THE hysteria over so-called underquoting ahead of property auctions is both very silly and serious. It is also a pointer to the sheer hopelessness of the Opposition under Malcolm Turnbull.

The hysteria has created a groundswell towards a solution that's in search of a problem; and the possible imposition of punitive penalties for non-existent crimes.

<snip>

All sorts of really quite offensive as well as just plain silly and hysterical comments are being thrown around. Talk of unsuccessful homebuyers being "duped" by "greedy" vendors. Competition czar Graeme Samuel issuing warnings to "cheats".

What, a vendor should sell their property at a deliberate discount?

What exactly has someone -- presumably the unsuccessful property buyer -- been cheated out of? The 'right' to buy the property at an imposed or artificial discount?

It's almost as if people like Samuel have never been to an auction. I would recommend an intense course of watching Bargain Hunt on Foxtel.

Why, an item that might have been estimated at pound stg. 60-80 attracts just one bidder and goes for pound stg. 10.

Another item that was estimated at pound stg. 20-pound stg. 30 is subject to fierce competitive bidding and surprises everyone by topping out at pound stg. 120. How dare the auctioneer underquote!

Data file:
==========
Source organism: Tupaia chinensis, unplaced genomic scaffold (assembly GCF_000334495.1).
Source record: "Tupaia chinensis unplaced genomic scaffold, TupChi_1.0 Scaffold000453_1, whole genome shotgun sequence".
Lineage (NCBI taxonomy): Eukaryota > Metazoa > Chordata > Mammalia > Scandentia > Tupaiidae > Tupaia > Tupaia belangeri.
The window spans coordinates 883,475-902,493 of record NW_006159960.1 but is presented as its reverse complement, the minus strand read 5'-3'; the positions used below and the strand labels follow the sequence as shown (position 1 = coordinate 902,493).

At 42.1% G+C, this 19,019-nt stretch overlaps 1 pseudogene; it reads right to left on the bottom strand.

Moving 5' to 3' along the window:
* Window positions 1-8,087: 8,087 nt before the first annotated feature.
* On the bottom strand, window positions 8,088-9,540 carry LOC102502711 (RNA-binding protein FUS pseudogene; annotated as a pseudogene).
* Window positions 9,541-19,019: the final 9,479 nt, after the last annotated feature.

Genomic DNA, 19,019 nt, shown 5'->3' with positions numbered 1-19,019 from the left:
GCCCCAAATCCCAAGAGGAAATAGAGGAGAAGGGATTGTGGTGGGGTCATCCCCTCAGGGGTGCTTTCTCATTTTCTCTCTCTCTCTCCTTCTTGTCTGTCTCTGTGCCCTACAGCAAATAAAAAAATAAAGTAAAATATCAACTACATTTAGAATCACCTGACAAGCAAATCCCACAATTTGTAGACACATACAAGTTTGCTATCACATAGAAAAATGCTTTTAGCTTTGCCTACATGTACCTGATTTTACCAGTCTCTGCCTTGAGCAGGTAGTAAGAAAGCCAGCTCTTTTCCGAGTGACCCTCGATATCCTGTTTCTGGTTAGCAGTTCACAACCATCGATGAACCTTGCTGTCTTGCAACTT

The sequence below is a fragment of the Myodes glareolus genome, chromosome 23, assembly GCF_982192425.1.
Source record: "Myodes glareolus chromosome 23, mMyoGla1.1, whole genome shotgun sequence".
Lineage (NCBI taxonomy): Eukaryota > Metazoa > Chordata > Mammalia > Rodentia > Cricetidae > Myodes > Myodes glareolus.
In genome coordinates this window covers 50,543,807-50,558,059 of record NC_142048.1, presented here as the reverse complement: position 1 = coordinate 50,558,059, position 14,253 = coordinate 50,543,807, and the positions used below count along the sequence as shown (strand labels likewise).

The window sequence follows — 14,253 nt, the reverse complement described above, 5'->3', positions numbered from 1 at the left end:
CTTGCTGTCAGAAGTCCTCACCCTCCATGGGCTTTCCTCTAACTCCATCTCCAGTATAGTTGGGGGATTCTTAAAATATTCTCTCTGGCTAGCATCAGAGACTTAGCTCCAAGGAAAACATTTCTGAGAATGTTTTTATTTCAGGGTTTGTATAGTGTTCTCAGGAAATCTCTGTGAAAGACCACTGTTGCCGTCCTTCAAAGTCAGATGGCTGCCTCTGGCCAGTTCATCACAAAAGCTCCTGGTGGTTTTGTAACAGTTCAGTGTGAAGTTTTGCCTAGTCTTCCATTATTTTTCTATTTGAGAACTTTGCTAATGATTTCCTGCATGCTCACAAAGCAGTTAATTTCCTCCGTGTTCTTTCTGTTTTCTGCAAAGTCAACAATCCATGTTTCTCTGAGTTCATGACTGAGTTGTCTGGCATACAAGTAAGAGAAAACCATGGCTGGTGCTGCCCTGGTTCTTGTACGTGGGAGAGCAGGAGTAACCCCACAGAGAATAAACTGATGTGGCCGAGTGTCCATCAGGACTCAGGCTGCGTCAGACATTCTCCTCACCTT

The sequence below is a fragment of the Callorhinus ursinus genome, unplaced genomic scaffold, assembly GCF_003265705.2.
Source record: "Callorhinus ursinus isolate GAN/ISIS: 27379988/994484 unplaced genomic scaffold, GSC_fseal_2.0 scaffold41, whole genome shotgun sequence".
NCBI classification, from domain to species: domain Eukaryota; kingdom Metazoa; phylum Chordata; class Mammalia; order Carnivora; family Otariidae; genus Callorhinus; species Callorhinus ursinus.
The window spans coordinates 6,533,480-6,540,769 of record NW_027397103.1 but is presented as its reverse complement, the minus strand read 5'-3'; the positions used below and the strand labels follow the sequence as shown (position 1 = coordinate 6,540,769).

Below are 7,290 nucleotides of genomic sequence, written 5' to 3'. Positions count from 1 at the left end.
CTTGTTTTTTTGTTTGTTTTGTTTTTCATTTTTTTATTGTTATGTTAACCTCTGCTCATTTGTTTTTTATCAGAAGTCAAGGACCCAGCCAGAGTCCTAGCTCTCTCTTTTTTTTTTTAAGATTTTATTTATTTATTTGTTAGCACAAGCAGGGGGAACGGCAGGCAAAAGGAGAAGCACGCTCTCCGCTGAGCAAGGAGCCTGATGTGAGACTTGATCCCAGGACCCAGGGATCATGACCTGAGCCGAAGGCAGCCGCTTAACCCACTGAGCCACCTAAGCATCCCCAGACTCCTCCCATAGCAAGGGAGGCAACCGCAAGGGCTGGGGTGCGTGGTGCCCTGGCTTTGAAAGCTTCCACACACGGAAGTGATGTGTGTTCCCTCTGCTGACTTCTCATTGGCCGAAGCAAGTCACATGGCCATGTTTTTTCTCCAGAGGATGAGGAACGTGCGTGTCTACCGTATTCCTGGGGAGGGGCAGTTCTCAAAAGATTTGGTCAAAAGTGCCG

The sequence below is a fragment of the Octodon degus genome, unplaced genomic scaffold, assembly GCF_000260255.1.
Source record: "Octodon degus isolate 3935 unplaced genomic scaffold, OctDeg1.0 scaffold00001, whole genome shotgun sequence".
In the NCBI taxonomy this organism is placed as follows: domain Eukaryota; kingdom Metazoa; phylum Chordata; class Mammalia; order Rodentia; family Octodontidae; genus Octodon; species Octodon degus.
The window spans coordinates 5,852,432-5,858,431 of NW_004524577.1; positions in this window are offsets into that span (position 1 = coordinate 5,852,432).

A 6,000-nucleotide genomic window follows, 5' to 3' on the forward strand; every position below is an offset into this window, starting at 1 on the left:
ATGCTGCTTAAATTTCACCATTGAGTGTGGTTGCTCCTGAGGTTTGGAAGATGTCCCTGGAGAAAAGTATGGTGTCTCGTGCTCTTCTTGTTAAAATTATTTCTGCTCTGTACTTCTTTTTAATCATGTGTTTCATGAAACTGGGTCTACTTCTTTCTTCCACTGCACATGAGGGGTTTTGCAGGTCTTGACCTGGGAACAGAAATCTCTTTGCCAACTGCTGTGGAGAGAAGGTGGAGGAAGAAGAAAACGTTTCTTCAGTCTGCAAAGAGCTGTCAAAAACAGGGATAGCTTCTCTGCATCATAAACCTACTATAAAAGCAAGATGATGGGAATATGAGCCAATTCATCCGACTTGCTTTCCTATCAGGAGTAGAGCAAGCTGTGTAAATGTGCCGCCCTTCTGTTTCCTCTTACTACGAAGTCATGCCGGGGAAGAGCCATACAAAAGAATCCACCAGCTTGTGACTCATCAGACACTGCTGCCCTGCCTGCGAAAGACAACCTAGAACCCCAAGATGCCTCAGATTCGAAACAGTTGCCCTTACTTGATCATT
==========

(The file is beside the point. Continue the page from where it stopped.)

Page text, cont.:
http://www.news.com.au/heraldsun/story/0,21985,25811073-5000117,00.html

This morning we have this surprising update:

Documents seized in raid over misleading real estate ads

Article from: Herald Sun

Craig Binnie

July 29, 2009 12:00am

EXCLUSIVE: SIXTY estate agents' offices were raided by investigators in a major crackdown on underquoting.

More than 1000 recent property sales files were inspected and several agents are expected to face prosecution.

At least one agent tried to stop investigators accessing his files and others were said to be shocked at the scope of the investigation.

Consumer Affairs Victoria director Dr Claire Noone said the agent initially denied inspectors entry. "However, after being advised that failure to allow entry and inspection of files were both offences under the Estate Agents Act, CAV successfully gained entry," she said.

The raids follow the Herald Sun's campaign on agents misleading and using time-wasting advertising tactics that trick buyers into inspecting properties they cannot afford.